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10 Funny Bee-Related Words You Never Knew—How to Talk Like a Beekeeper

10 Funny Bee-Related Words You Never Knew—How to Talk Like a Beekeeper


Jana loves compiling and sharing lists about the natural world, science, and history.

1. Bee Bread

Thankfully, this term doesn't refer to stirring a pinch of bees into dough and then baking a few buns. Bee bread is something that nurse bees feed the larva or baby bees. Right after they hatch, they are given royal jelly.

Bee bread is a weaning formula made of pollen and honey. This is the last food they'll get before a nurse seals them in their cells where they'll go to sleep for a while and grow some more.

2. Propolis

While most people have heard of propolis, few are really certain about what the stuff actually is. When bees leave their hive to collect pollen and nectar, they also search for a kind of resin. This is propolis and the insects gather the material from plants and trees. The sticky goop isn't used in the honeymaking process. Instead, bees use it as a kind of building material to patch up their hive.

Propolis is often a sealant pushed into cracks or an extra layer to strengthen other parts within the hive. Interestingly, the resin contains antimicrobial properties and is harvested by the cosmetic industry to make products like toothpaste and skin lotion.

3. Winter Cluster

Hives in cold places, especially where there's a lot of snow, see a marked reduction in activity and in some cases a total shutdown. The latter sees all the adult bees clustering tightly together as they wait for the frosty season to pass. Ergo, a winter cluster.

4. After Swarm

Sometimes, bees leave their hive in a giant buzzing cloud. This is called the primary swarm. However, as with all animal groups and even people, you'll always find a few slackers.

In this case, an after swarm could mean two things. Yes, those lazy bees that realized the colony left well over an hour ago and they finally follow as a smaller group. More often, a new queen will wait until the primary swarm has left and then take a few bees with her to start her own honey factory elsewhere.

5. Piping

Did you know that the queen is capable of making sounds? Nope, it's not the buzzing noise one would associate with a bee. She produces a sound, or series of sounds, that experts call “piping.” This often happens moments before she crawls from her cell. Creepy and cute at the same time.

6. Queen Cage Candy

Alright, that one's more like a phrase than a word but it's too good to pass up. This treat is not found in nature but emerges from mankind's kitchen. To make the candy, powdered sugar is kneaded with invert sugar syrup.

So, you know, a lot of sugar. The two ingredients are worked until they produce a piece of dough. This stiff material is then placed inside a queen cage, which holds a queen and several worker bees that are being transported after being sold.

7. Skep

Honestly, this sounds like some kind of terrible insect disease, but thankfully the word describes a type of beehive. A skep is just a hive fashioned from woven straw and one that lacks moveable frames. Phew.

8. Slumgum

The delightfully named slumgum is a waste product. Wax is another valuable commodity that people harvest from bees but the process that removes it also leaves behind a melted slush, slumgum. Originally, the material comes from comb and cappings, or the lids that seal individual cells.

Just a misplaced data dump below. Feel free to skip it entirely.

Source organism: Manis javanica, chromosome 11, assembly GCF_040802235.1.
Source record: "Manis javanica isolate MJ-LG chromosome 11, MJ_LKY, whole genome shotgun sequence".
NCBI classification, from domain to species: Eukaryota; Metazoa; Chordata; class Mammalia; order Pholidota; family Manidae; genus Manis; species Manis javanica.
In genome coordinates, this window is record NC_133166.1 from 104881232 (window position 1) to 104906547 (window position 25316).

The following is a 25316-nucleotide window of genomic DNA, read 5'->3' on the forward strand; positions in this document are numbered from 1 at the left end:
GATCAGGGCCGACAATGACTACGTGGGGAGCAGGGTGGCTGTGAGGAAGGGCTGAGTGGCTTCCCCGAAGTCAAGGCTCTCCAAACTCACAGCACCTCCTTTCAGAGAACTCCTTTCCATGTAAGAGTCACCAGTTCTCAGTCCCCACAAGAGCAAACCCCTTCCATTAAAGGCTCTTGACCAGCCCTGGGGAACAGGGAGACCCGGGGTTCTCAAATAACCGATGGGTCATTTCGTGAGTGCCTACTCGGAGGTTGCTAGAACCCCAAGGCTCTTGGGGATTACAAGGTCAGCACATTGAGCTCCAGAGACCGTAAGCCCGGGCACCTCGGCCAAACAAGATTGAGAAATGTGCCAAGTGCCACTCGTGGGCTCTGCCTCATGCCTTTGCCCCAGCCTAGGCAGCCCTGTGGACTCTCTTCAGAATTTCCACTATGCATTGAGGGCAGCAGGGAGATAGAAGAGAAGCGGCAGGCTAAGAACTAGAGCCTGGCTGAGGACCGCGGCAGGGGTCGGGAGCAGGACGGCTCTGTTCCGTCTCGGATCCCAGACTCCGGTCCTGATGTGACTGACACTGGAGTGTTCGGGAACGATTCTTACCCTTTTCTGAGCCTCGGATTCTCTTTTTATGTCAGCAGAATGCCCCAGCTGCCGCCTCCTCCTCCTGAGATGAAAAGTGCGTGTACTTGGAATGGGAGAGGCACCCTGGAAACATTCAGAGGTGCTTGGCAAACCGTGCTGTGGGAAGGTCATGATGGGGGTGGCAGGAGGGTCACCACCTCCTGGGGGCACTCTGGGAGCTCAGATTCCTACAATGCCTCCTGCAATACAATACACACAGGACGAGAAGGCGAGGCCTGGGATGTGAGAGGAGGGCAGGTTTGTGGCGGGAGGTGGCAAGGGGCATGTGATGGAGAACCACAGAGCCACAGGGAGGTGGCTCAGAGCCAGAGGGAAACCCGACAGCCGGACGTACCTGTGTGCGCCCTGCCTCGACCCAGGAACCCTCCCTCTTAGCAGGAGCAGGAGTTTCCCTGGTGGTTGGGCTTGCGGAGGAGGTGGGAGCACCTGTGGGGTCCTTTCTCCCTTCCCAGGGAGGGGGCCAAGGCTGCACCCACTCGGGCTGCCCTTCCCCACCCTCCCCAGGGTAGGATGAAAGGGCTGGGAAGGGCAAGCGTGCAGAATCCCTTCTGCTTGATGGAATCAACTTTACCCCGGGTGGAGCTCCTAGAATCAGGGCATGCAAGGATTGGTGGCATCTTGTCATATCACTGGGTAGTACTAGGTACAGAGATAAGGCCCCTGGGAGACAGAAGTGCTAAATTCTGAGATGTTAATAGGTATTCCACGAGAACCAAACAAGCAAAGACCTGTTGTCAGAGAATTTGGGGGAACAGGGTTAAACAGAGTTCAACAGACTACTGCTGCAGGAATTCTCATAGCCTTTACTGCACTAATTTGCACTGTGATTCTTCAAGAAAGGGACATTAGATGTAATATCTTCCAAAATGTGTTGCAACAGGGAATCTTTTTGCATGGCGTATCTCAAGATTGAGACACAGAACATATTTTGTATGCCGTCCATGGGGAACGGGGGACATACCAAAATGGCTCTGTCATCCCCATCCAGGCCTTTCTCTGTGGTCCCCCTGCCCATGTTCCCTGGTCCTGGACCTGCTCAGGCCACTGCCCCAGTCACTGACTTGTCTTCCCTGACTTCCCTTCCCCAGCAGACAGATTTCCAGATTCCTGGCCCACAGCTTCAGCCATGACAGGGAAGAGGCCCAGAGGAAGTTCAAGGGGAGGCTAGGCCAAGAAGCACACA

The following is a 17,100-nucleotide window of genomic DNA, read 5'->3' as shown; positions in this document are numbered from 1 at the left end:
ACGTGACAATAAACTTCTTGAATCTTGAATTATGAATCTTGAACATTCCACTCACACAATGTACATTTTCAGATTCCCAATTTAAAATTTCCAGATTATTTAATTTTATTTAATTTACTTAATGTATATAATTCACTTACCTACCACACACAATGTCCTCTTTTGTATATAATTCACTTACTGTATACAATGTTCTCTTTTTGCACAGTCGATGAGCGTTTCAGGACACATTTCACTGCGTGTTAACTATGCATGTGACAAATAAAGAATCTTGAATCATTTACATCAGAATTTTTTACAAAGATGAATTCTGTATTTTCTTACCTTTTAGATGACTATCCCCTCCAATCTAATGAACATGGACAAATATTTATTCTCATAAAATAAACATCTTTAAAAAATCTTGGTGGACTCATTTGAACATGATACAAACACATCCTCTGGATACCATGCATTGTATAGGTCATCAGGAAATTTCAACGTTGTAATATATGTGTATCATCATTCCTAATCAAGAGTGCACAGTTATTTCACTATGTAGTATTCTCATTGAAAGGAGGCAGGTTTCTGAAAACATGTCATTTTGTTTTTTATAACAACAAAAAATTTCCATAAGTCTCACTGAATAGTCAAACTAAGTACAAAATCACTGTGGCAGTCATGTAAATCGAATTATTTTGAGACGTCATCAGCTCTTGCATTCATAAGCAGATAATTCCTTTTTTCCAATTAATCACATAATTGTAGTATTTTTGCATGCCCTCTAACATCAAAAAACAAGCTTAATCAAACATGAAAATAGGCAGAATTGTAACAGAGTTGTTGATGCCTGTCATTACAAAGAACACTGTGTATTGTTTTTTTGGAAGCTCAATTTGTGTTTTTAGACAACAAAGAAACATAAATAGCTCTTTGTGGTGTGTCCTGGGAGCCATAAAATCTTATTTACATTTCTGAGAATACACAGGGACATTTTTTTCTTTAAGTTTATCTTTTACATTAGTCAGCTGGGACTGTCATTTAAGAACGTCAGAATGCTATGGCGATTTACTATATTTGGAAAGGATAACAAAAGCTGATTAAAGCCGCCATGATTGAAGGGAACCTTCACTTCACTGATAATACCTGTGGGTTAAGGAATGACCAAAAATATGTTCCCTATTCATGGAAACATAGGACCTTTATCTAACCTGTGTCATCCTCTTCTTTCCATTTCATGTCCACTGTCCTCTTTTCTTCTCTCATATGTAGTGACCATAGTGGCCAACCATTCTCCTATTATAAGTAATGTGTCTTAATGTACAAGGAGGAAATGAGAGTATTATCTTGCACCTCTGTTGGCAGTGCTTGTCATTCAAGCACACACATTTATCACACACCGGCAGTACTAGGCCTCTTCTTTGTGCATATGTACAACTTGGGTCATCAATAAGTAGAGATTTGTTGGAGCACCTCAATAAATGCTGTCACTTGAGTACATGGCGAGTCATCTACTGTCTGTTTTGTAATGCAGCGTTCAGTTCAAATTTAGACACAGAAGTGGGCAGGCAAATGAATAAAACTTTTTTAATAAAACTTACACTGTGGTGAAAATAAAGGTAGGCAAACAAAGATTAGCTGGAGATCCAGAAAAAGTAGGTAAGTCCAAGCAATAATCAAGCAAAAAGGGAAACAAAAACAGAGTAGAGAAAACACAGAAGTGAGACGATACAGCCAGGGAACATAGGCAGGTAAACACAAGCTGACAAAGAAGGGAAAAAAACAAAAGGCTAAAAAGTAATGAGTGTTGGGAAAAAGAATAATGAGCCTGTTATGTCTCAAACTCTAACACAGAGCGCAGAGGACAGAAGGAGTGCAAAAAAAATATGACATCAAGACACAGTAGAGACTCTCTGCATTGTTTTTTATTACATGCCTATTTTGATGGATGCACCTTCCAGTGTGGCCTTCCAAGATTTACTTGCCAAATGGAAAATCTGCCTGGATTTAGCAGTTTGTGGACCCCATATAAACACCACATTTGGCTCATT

9. Travel Stain

Bees travel for miles and touch countless things. So, what could stain them, you ask? Indeed, nobody has ever seen a bee with any sort of stain. That's certainly true. But let's put aside the freaky fact that bees are always spanking clean. In hive jargon, a travel stain has nothing to do with the insects' bodies but something that they do.

A dark discoloration develops wherever bees continually drag along propolis, almost like a resin road marker. A better name might have been “propolis stain,” but who are we to argue with the wonderful words beekeepers come up with. Really, we love it.

10. Robbing

That's right. Crime is alive and well among bees. For as long as humans have kept the tiny honeypots, they've looked in amazement at how bees steal from each other. Rather obviously called “robbing,” this term covers all sorts of petty thefts. A brave bee enters a rival colony's hive and basically goes shopping for free. The burglar can make off with honey, pollen or nectar.

Now if bees would only form their own police force, or maybe don miniature SWAT suits, then what more do we need than ten fun words and mean-looking drones in combat gear? Nothing, because that'll just be perfect.

© 2019 Jana Louise Smit

Jana Louise Smit (author) from South Africa on November 26, 2019:

The nurse bees are adorable. They're actually the 3-day-old bees that take care of the newly hatched ones. Such interesting insects!

Lorna Lamon on November 26, 2019:

Such an interesting article and you have certainly given me an education into all things bees. "Bee Bread" made me smile as I love the idea of 'nurse bees'. A thoroughly enjoyable and enlightening read Jana - thank you for sharing.


Biography

Few actors in the world have had a career quite as diverse as Leonardo DiCaprio's. DiCaprio has gone from relatively humble beginnings, as a supporting cast member of the sitcom Growing Pains (1985) and low budget horror movies, such as Critters 3 (1991), to a major teenage heartthrob in the 1990s, as the hunky lead actor in movies such as Romeo + Juliet (1996) and Titanic (1997), to then become a leading man in Hollywood blockbusters, made by internationally renowned directors such as Martin Scorsese and Christopher Nolan.

Leonardo Wilhelm DiCaprio was born November 11, 1974 in Los Angeles, California, the only child of Irmelin DiCaprio (née Indenbirken) and former comic book artist George DiCaprio. His father is of Italian and German descent, and his mother, who is German-born, is of German and Russian ancestry. His middle name, "Wilhelm", was his maternal grandfather's first name. Leonardo's father had achieved minor status as an artist and distributor of cult comic book titles, and was even depicted in several issues of American Splendor, the cult semi-autobiographical comic book series by the late 'Harvey Pekar', a friend of George's. Leonardo's performance skills became obvious to his parents early on, and after signing him up with a talent agent who wanted Leonardo to perform under the stage name "Lenny Williams", DiCaprio began appearing on a number of television commercials and educational programs.